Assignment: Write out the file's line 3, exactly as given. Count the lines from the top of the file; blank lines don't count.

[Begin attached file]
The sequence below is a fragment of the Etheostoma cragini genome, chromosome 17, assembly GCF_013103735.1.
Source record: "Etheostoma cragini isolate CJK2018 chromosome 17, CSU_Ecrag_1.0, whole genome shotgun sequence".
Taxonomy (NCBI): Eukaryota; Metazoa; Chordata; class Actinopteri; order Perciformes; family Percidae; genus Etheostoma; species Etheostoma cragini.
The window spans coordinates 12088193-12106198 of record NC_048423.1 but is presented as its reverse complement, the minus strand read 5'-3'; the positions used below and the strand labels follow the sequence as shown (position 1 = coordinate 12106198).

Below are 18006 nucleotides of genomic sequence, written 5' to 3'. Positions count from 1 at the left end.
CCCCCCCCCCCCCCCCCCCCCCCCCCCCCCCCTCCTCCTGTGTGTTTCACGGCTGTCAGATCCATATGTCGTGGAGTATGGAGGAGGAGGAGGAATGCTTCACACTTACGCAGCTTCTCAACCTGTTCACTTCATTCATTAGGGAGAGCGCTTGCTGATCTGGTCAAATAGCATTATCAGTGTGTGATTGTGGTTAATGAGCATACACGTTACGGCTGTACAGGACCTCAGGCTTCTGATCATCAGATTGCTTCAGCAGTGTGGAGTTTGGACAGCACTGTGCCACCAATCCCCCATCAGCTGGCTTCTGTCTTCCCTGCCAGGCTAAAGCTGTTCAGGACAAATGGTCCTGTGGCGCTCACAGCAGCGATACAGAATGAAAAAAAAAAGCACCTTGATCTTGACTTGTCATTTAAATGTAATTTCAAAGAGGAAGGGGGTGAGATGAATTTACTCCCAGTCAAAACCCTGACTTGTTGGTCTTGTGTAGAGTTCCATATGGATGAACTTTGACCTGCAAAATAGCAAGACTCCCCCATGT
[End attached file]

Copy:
Taxonomy (NCBI): Eukaryota; Metazoa; Chordata; class Actinopteri; order Perciformes; family Percidae; genus Etheostoma; species Etheostoma cragini.